By Bruce Stambaugh
Another Groundhog Day is upon us. What’s all this silliness about anyhow?
I’ve never entirely understood the ubiquitous clamor over this unofficial holiday. Even as a youngster, I remember watching the Today Show on television on Feb. 2. Willard Scott, the show’s weather guy, got so excited if the groundhog didn’t see its shadow. Folklore says that means spring will arrive sooner than the official date.
That’s just nonsense, of course. Wild animals have some sense of impending doom. I heard stories about deer fleeing the lowlands along the Killbuck Creek in Holmes Co., Ohio well ahead of the devastating flooding in 1969.
But a groundhog, or if you prefer woodchuck, whistle pig or land beaver, predicting when spring will really arrive? I don’t think so.
The town of Punxsutawney, Pennsylvania garners the most attention on Groundhog Day. The good folks of the hard-to-spell town have been hosting the official celebration of this hoax of a holiday ever since 1886.
I was surprised to learn the event had been going on that long. It’s gained in popularity since the release of the Hollywood movie of the same name in 1993. Since then, folks swamp the little west central Pennsylvania burg wanting to get a look at the four-legged weather prognosticator from Gobbler’s Knob.Townspeople couldn’t be happier to host the throngs of curious visitors for their festival. They gladly take their money for food, lodging and trinkets. I guess in the dead of winter, people will do about anything to break cabin fever.
I was also intrigued to learn that Groundhog Day was a carryover from traditions in Europe. Most of them were borne around a religious holiday called Candlemas, where clergy blessed candles that were distributed to parishioners.
The candles were lighted on February 2. If the candlelight was needed due to dreary weather, the populous took that as a sign that winter was waning.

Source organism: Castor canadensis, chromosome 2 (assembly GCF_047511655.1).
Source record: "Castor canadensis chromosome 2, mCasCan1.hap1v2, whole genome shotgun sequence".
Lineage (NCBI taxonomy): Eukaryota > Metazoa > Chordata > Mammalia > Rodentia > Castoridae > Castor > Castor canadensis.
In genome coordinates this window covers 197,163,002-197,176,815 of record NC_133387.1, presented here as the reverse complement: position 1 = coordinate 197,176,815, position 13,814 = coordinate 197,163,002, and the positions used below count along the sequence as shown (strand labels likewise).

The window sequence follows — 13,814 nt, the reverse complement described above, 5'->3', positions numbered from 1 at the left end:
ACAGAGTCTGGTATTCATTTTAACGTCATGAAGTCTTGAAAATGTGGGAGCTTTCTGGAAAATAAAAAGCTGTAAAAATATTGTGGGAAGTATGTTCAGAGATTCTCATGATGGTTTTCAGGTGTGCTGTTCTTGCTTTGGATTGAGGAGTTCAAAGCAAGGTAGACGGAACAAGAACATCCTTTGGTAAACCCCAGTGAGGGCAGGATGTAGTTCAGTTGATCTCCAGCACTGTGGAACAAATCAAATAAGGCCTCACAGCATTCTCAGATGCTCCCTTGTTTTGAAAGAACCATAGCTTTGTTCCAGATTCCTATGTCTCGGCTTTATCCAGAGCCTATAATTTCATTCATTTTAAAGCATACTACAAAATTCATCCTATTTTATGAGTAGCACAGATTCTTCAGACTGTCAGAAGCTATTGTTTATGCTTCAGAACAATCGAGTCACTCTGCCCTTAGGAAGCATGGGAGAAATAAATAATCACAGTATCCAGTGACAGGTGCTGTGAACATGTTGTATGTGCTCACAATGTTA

Who were these kind but superstitious folks? Why Germans, of course. And what nationality predominated in swarming through Penn’s Woods in the pioneer days of our great country? Why Germans, of course.
In clearing the land for farming, they found groundhogs rather numerous. The four-legged varmint also happened to resemble an animal from their homeland, the hedgehog.
In fact, pioneer farmers in New England had a very practical saying. “Groundhog Day, half your hay.” In other words, if a farmer had used up more than half of the hay stored for the winter, lean times could be ahead for the livestock if winter lingered.
So it seems that I might have to ease up on the good folks in Punxsutawney. Why not have a little fun and make a little money in the process?
Having something to celebrate at winter’s midpoint may not be such a bad idea, after all. Given the day’s history, it does have a purposeful origin. As time and traditions both transformed, a case can be made that Candlemas morphed into Groundhog Day.
I don’t see either the day or the fuss going away anytime soon. We can thank the Germans for creating the tradition. We can thank the hyperventilating media for extending it.
I guess this just goes to show that even when you think something is a bit unusual, you can still learn from it if you keep an open mind. I won’t demean Groundhog Day again. Neither am I planning on celebrating it.
I will light a candle in the day’s honor. While I’m at it, I better check my supply of hay, too.
© Bruce Stambaugh 2015